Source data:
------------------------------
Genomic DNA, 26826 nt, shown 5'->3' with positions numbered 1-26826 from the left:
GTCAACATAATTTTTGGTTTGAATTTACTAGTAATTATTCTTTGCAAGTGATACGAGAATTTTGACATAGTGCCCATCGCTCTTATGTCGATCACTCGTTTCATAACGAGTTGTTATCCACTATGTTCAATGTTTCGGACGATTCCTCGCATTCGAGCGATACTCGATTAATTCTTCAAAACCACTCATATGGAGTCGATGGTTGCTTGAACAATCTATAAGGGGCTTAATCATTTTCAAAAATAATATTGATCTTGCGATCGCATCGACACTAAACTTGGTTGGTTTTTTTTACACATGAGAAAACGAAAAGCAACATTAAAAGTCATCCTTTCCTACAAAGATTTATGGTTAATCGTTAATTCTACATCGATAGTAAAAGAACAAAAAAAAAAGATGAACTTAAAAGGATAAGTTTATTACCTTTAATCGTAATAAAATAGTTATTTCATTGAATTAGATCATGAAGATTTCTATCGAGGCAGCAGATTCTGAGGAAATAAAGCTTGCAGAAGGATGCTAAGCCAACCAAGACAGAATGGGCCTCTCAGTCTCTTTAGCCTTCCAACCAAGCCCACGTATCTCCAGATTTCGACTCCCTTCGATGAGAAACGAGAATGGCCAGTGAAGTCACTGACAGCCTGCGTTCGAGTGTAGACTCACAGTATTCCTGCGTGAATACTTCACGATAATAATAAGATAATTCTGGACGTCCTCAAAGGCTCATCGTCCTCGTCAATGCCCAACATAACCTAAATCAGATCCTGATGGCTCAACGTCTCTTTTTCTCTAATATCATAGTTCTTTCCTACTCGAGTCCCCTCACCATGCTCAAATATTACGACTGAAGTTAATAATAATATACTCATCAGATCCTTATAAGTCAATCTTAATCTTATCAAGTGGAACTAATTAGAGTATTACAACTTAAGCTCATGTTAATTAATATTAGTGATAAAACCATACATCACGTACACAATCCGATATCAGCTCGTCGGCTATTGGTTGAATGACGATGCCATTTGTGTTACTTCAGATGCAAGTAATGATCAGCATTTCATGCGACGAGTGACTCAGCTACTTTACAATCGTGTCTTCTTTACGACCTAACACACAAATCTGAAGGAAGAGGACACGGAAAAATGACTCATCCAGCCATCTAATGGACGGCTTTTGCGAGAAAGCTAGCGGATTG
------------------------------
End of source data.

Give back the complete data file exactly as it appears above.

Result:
Genomic DNA, 26826 nt, shown 5'->3' with positions numbered 1-26826 from the left:
GTCAACATAATTTTTGGTTTGAATTTACTAGTAATTATTCTTTGCAAGTGATACGAGAATTTTGACATAGTGCCCATCGCTCTTATGTCGATCACTCGTTTCATAACGAGTTGTTATCCACTATGTTCAATGTTTCGGACGATTCCTCGCATTCGAGCGATACTCGATTAATTCTTCAAAACCACTCATATGGAGTCGATGGTTGCTTGAACAATCTATAAGGGGCTTAATCATTTTCAAAAATAATATTGATCTTGCGATCGCATCGACACTAAACTTGGTTGGTTTTTTTTACACATGAGAAAACGAAAAGCAACATTAAAAGTCATCCTTTCCTACAAAGATTTATGGTTAATCGTTAATTCTACATCGATAGTAAAAGAACAAAAAAAAAAGATGAACTTAAAAGGATAAGTTTATTACCTTTAATCGTAATAAAATAGTTATTTCATTGAATTAGATCATGAAGATTTCTATCGAGGCAGCAGATTCTGAGGAAATAAAGCTTGCAGAAGGATGCTAAGCCAACCAAGACAGAATGGGCCTCTCAGTCTCTTTAGCCTTCCAACCAAGCCCACGTATCTCCAGATTTCGACTCCCTTCGATGAGAAACGAGAATGGCCAGTGAAGTCACTGACAGCCTGCGTTCGAGTGTAGACTCACAGTATTCCTGCGTGAATACTTCACGATAATAATAAGATAATTCTGGACGTCCTCAAAGGCTCATCGTCCTCGTCAATGCCCAACATAACCTAAATCAGATCCTGATGGCTCAACGTCTCTTTTTCTCTAATATCATAGTTCTTTCCTACTCGAGTCCCCTCACCATGCTCAAATATTACGACTGAAGTTAATAATAATATACTCATCAGATCCTTATAAGTCAATCTTAATCTTATCAAGTGGAACTAATTAGAGTATTACAACTTAAGCTCATGTTAATTAATATTAGTGATAAAACCATACATCACGTACACAATCCGATATCAGCTCGTCGGCTATTGGTTGAATGACGATGCCATTTGTGTTACTTCAGATGCAAGTAATGATCAGCATTTCATGCGACGAGTGACTCAGCTACTTTACAATCGTGTCTTCTTTACGACCTAACACACAAATCTGAAGGAAGAGGACACGGAAAAATGACTCATCCAGCCATCTAATGGACGGCTTTTGCGAGAAAGCTAGCGGATTG